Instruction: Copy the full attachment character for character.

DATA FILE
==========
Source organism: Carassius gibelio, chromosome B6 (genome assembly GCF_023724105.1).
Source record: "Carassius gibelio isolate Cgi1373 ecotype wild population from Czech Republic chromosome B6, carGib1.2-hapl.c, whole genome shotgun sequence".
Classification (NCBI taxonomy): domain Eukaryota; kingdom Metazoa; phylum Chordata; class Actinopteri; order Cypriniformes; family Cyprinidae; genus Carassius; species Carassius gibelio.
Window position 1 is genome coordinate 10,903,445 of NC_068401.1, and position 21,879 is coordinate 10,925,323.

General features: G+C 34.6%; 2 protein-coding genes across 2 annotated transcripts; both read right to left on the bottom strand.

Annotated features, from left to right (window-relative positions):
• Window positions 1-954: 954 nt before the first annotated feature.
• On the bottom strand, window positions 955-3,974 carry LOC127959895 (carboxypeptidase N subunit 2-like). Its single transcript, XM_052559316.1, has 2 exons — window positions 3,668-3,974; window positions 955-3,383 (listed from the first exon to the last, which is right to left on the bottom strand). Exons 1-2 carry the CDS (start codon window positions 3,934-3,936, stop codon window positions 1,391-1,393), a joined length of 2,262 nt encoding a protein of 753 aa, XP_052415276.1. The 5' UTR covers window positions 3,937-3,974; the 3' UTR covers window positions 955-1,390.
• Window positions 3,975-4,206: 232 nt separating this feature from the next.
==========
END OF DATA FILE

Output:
Source organism: Carassius gibelio, chromosome B6 (genome assembly GCF_023724105.1).
Source record: "Carassius gibelio isolate Cgi1373 ecotype wild population from Czech Republic chromosome B6, carGib1.2-hapl.c, whole genome shotgun sequence".
Classification (NCBI taxonomy): domain Eukaryota; kingdom Metazoa; phylum Chordata; class Actinopteri; order Cypriniformes; family Cyprinidae; genus Carassius; species Carassius gibelio.
Window position 1 is genome coordinate 10,903,445 of NC_068401.1, and position 21,879 is coordinate 10,925,323.

General features: G+C 34.6%; 2 protein-coding genes across 2 annotated transcripts; both read right to left on the bottom strand.

Annotated features, from left to right (window-relative positions):
• Window positions 1-954: 954 nt before the first annotated feature.
• On the bottom strand, window positions 955-3,974 carry LOC127959895 (carboxypeptidase N subunit 2-like). Its single transcript, XM_052559316.1, has 2 exons — window positions 3,668-3,974; window positions 955-3,383 (listed from the first exon to the last, which is right to left on the bottom strand). Exons 1-2 carry the CDS (start codon window positions 3,934-3,936, stop codon window positions 1,391-1,393), a joined length of 2,262 nt encoding a protein of 753 aa, XP_052415276.1. The 5' UTR covers window positions 3,937-3,974; the 3' UTR covers window positions 955-1,390.
• Window positions 3,975-4,206: 232 nt separating this feature from the next.